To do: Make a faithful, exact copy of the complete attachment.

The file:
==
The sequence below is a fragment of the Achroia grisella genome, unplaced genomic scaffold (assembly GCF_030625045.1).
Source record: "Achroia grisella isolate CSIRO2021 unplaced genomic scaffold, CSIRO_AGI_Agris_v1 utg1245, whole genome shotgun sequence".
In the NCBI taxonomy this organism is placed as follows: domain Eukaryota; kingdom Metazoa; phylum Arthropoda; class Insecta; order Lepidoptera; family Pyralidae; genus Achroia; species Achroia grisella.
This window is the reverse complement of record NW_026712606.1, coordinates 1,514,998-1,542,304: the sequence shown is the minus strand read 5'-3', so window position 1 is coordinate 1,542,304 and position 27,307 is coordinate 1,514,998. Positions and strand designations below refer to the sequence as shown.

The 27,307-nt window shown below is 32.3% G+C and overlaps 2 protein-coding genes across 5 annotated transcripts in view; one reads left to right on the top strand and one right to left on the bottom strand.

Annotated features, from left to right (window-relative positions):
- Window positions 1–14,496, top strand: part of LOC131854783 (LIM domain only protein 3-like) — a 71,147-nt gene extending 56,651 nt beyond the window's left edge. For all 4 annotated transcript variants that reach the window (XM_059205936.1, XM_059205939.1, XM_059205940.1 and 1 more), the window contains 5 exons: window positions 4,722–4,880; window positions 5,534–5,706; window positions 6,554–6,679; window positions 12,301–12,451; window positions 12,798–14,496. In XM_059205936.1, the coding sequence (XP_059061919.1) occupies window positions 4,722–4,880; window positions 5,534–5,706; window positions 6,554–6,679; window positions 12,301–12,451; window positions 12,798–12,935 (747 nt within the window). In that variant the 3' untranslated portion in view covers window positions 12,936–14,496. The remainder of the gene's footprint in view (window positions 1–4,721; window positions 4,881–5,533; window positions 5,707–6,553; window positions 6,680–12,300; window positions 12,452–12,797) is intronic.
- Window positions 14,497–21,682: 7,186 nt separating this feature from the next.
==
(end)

The sequence below is a fragment of the Achroia grisella genome, unplaced genomic scaffold (assembly GCF_030625045.1).
Source record: "Achroia grisella isolate CSIRO2021 unplaced genomic scaffold, CSIRO_AGI_Agris_v1 utg1245, whole genome shotgun sequence".
In the NCBI taxonomy this organism is placed as follows: domain Eukaryota; kingdom Metazoa; phylum Arthropoda; class Insecta; order Lepidoptera; family Pyralidae; genus Achroia; species Achroia grisella.
This window is the reverse complement of record NW_026712606.1, coordinates 1,514,998-1,542,304: the sequence shown is the minus strand read 5'-3', so window position 1 is coordinate 1,542,304 and position 27,307 is coordinate 1,514,998. Positions and strand designations below refer to the sequence as shown.

The 27,307-nt window shown below is 32.3% G+C and overlaps 2 protein-coding genes across 5 annotated transcripts in view; one reads left to right on the top strand and one right to left on the bottom strand.

Annotated features, from left to right (window-relative positions):
- Window positions 1–14,496, top strand: part of LOC131854783 (LIM domain only protein 3-like) — a 71,147-nt gene extending 56,651 nt beyond the window's left edge. For all 4 annotated transcript variants that reach the window (XM_059205936.1, XM_059205939.1, XM_059205940.1 and 1 more), the window contains 5 exons: window positions 4,722–4,880; window positions 5,534–5,706; window positions 6,554–6,679; window positions 12,301–12,451; window positions 12,798–14,496. In XM_059205936.1, the coding sequence (XP_059061919.1) occupies window positions 4,722–4,880; window positions 5,534–5,706; window positions 6,554–6,679; window positions 12,301–12,451; window positions 12,798–12,935 (747 nt within the window). In that variant the 3' untranslated portion in view covers window positions 12,936–14,496. The remainder of the gene's footprint in view (window positions 1–4,721; window positions 4,881–5,533; window positions 5,707–6,553; window positions 6,680–12,300; window positions 12,452–12,797) is intronic.
- Window positions 14,497–21,682: 7,186 nt separating this feature from the next.